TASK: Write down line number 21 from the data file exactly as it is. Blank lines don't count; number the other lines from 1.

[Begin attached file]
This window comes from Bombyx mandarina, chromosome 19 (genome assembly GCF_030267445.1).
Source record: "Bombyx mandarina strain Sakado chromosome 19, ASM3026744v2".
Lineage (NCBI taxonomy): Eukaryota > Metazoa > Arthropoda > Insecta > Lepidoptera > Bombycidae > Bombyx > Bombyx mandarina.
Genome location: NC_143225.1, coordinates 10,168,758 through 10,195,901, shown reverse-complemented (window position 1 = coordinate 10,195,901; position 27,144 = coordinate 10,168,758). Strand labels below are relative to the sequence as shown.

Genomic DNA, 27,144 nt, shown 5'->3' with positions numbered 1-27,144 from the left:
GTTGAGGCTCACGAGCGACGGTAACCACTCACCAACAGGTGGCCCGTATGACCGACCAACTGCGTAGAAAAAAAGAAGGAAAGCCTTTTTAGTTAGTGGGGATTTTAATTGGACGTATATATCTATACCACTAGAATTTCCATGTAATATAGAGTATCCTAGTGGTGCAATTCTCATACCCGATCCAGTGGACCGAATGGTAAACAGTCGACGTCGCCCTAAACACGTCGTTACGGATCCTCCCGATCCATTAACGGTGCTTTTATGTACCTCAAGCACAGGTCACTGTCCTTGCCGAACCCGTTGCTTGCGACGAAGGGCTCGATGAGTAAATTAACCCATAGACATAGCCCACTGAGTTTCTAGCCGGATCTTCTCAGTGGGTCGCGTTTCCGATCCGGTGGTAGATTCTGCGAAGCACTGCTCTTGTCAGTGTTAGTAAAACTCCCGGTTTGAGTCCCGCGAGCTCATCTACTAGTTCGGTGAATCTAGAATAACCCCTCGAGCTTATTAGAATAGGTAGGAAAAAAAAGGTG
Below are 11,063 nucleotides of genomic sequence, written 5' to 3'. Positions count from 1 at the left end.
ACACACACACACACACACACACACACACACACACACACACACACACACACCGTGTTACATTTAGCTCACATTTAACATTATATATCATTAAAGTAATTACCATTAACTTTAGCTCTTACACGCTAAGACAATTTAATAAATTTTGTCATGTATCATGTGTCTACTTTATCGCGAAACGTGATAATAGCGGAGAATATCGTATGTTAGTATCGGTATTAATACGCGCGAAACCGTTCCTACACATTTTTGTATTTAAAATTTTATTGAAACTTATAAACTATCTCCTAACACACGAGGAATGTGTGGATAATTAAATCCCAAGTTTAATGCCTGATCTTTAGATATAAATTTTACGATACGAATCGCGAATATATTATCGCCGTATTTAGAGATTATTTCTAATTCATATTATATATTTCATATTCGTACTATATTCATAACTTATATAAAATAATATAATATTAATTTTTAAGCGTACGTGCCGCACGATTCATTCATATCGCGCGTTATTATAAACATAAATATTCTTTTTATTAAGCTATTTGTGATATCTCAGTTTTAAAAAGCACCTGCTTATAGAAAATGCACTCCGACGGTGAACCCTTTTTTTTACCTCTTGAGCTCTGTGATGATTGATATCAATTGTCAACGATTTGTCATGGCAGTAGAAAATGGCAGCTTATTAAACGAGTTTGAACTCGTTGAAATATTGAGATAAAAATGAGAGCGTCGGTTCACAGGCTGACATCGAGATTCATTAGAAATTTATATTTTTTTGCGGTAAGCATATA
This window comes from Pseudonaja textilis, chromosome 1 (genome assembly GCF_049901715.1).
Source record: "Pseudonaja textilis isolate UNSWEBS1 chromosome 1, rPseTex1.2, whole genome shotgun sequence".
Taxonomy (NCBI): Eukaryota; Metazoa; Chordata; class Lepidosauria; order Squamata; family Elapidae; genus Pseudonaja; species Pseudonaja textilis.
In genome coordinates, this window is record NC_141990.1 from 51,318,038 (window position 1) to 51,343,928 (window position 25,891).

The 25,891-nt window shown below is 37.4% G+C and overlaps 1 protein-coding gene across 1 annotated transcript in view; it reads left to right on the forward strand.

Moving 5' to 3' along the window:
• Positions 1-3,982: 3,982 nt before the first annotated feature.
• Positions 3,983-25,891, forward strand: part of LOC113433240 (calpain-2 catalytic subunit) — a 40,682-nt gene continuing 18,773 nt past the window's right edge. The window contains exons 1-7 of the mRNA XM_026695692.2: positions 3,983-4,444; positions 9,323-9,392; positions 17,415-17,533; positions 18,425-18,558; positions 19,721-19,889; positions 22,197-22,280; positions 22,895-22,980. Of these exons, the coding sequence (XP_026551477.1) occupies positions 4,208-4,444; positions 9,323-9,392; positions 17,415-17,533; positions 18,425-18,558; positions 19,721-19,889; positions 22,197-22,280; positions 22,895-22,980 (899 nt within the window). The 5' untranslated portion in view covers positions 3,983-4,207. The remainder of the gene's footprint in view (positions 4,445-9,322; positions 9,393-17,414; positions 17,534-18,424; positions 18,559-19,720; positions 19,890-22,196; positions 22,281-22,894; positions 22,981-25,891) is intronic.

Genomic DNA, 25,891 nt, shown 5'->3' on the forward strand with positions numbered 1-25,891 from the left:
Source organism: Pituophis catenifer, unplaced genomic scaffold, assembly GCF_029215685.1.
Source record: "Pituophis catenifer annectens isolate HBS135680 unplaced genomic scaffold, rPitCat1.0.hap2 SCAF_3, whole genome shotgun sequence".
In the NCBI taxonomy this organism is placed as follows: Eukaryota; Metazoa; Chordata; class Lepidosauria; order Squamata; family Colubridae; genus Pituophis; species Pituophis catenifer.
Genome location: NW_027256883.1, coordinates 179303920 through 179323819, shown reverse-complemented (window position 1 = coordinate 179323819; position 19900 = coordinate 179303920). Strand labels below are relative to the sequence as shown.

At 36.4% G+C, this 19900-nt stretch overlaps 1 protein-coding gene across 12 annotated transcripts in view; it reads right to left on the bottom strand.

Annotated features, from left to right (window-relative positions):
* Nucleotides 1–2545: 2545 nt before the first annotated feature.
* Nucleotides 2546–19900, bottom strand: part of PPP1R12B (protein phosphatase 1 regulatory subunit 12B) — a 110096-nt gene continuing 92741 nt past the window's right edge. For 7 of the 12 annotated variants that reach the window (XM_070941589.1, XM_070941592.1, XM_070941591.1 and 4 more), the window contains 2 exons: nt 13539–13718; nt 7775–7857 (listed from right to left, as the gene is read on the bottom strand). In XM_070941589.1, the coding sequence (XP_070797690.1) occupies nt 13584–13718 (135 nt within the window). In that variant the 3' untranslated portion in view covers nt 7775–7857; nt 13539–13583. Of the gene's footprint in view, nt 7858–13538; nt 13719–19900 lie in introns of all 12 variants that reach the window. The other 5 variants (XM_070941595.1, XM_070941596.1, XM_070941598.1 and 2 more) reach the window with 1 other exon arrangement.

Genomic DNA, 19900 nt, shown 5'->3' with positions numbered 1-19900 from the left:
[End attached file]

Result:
Genome location: NW_027256883.1, coordinates 179303920 through 179323819, shown reverse-complemented (window position 1 = coordinate 179323819; position 19900 = coordinate 179303920). Strand labels below are relative to the sequence as shown.